William Barnes
Daniel Biro
James Bosworth
Nils Gilman
Jesse Goldhammer
Daniel S. Gressang
Vinay Gupta
Paul Hilder
Graham Leicester
Sam Logan
Noah Raford
Tuesday Reitano
Mark Safranski
John P. Sullivan
Peter Taylor
Hardin Tibbs
Andrew Trabulsi
Shlok Vaidya
Steven Weber

As editor, Andrew Trabulsi did a heroic job herding cats in editing this substantial volume and keeping all of the authors and project on track and on time. Warlords, inc. is available May 12 on Amazon and will be at Barnes & Noble and Target as well. Excited and proud to be part of this endeavor!

Obama & Ferguson: the split screen as DoubleQuote

Tuesday, November 25th, 2014

[ by Charles Cameron — the favorite word used on twitter to describe tonights’s split screen show was “surreal” ]

Those of you who read me here regularly know that I believe juxtaposition is a key tool for both thinking and understanding. The split screen reporting of Obama‘s Ferguson speech, for instance…

DQ Obama Ferguson Fox


I was watching the speech on the White House site, and they were giving Obama the full-screen treatment — so I was unaware that things were any different elsewhere.

I feel the single screen-shot from Fox above does justice to the power of juxtaposition, but for good measure I’ll also post a screen-shot from CNN, where the “violence” is portrayed more crisply perhaps:

DQ Obama Ferguson CNN

although the “lower third” caption doesn’t quote Obama to such powerful effect.


For those who would like to see how the split screen treatment fared in its quieter moments as well as its more vivid ones, here’s the Fox report in full:

I find it interesting that while splitting the screen in two halves adds to the power of the effect, the attempt at a three-way split fails miserably by comparison.

ABC‘s coverage is also dramatic:


Finally, Tina Nguyen on Mediaite offered a smörgåsbord of split screen images, and closed with a tweet from Ta-Nehisi Coates:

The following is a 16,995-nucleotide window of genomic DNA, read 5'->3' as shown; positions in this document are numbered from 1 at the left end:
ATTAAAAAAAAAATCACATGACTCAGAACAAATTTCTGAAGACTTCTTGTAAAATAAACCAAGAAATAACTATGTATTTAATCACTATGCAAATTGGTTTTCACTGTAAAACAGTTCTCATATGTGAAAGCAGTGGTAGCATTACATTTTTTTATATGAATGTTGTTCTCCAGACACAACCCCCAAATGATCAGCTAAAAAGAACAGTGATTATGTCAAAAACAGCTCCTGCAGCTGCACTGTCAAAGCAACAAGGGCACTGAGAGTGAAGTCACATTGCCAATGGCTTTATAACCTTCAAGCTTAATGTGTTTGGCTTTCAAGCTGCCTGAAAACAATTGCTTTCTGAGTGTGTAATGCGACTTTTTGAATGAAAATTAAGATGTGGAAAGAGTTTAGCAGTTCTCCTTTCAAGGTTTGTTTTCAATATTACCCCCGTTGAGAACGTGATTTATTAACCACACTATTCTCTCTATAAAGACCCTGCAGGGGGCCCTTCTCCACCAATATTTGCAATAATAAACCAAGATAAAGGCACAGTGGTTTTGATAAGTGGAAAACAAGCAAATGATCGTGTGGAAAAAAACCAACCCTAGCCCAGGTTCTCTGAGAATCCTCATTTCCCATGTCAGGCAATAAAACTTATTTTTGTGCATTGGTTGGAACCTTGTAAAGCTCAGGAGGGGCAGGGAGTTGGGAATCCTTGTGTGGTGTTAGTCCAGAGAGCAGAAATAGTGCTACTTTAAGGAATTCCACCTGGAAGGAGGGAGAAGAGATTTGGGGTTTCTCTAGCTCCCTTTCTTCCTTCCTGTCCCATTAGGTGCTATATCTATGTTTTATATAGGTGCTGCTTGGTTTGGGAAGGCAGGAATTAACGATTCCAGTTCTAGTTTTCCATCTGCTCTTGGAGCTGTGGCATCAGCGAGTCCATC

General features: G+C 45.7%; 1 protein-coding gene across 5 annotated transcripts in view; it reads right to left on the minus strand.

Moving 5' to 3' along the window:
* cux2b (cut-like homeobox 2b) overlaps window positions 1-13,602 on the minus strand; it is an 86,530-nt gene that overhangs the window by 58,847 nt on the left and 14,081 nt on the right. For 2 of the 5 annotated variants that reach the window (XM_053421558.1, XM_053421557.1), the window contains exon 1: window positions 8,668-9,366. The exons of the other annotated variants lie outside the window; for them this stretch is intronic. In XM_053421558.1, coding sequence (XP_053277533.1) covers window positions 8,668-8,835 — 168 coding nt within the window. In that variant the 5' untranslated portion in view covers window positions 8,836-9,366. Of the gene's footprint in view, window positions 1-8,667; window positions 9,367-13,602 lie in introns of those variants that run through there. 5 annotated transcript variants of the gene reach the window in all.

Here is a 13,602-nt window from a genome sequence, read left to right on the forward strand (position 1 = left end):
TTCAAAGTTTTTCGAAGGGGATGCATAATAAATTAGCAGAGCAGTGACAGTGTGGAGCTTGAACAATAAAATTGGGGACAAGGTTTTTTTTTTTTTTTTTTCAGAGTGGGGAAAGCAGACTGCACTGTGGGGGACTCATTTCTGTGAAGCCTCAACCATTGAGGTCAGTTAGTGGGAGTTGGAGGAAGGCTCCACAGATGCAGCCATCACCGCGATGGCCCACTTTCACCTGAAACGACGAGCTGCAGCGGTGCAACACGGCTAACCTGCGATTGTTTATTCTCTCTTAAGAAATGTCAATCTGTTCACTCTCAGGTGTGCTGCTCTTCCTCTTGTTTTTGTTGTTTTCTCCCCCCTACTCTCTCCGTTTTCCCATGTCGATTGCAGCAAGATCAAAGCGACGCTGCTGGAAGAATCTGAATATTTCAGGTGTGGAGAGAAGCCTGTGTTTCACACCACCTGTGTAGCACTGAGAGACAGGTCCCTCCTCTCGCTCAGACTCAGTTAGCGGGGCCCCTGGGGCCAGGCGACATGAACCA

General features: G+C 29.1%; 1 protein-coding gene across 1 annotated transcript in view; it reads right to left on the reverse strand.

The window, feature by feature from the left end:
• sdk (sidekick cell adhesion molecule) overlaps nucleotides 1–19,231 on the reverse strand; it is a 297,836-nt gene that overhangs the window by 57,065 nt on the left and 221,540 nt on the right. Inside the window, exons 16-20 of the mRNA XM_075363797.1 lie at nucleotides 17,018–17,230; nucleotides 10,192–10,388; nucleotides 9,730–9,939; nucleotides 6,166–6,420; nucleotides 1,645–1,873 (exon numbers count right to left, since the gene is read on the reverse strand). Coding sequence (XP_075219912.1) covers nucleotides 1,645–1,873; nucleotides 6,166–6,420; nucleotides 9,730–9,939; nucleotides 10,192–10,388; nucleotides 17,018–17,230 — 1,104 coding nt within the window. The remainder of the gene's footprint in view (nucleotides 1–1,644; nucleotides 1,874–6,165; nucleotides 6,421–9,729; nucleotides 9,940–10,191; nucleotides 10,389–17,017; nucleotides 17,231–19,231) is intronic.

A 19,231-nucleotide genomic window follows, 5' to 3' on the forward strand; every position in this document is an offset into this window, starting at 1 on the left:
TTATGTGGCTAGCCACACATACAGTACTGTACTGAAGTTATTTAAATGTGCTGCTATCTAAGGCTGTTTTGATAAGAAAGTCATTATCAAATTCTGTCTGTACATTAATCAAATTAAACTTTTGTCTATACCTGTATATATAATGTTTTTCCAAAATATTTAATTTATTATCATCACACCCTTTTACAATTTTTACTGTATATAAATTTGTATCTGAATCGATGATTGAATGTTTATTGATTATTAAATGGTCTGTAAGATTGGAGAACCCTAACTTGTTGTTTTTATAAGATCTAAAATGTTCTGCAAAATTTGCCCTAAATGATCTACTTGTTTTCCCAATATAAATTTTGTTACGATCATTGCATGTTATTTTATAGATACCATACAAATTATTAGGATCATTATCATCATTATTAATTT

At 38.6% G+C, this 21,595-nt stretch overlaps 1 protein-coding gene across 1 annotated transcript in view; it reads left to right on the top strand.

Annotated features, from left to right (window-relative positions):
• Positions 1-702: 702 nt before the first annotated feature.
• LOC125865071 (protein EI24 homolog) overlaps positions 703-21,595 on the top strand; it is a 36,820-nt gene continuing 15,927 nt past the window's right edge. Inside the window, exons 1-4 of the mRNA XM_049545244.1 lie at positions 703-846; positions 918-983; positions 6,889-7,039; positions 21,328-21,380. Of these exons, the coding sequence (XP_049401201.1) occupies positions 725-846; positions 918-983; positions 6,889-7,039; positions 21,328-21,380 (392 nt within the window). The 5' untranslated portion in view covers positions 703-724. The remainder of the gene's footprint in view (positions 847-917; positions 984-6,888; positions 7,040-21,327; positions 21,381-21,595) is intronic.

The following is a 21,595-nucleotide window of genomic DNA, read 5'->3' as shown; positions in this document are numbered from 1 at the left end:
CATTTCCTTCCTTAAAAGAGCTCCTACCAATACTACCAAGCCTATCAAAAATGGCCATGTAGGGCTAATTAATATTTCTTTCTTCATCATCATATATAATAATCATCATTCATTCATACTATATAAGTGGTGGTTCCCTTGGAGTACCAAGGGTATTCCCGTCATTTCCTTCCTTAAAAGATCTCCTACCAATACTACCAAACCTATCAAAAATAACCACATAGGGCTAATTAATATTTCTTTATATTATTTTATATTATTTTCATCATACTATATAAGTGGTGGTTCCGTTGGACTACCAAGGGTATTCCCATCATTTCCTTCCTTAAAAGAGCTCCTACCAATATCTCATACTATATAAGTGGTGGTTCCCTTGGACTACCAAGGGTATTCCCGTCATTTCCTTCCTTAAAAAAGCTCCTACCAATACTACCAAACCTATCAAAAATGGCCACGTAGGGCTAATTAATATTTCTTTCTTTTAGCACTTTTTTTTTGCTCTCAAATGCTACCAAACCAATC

Good question: Obama clearly wasn’t in the loop about the loop he was in

New Book: American Spartan by Ann Scott Tyson

Tuesday, March 11th, 2014

[by Mark Safranski, a.k.a. “zen“]

American Spartan: The Promise, the Mission, and the Betrayal of Special Forces Major Jim Gant by Ann Scott Tyson 

Was just sent a review copy of American Spartan courtesy of Callie at  Oettinger & Associates which tells the story of Major Jim Gant, the special forces officer and AfPak hand who pushed hard for a controversial strategy in Afghanistan based on arming and training loyalist paramilitaries out of Afghan tribesmen ( or whatever localist network would suffice when tribal identity was weak or absent). I am looking forward to reading this book for a number of reasons.

Long time readers may recall Gant coming to wider attention with his paper, One Tribe at a Time with an assist from noted author Steven Pressfield, where he called for a campaign strategy against the Taliban from “the bottom up” using “the tribes” because the current top down strategy of killing insurgents while building a strong, centralized, state would never work – the war would just drag on indefinitely until the US grew tired and quit Afghanistan ( as is happening….now). Gant, who forged a tight relationship with Afghan tribal leader  Noor Azfal ,won some fans with his paper in very high places, including SECDEF Robert Gates and Generals Stanley McChrystal and David Petraeus who gave him some cover to implement his ideas but he also faced formidable resistance and criticism. Academic experts were particularly incensed by Gant’s broad-brush use of “tribes” to cover a wide array of local networks and Afghan identities and that “tribes” were a term modern anthropology held in deep disdain ( RAND’s David Ronfeldt pointed out that while these networks are not historical tribes they are certainly “tribal” in terms of behavior patterns) while the government of Mohammed Karzai and its American boosters were bitterly hostile to any strategy that might arm locals outside Kabul’s direct control.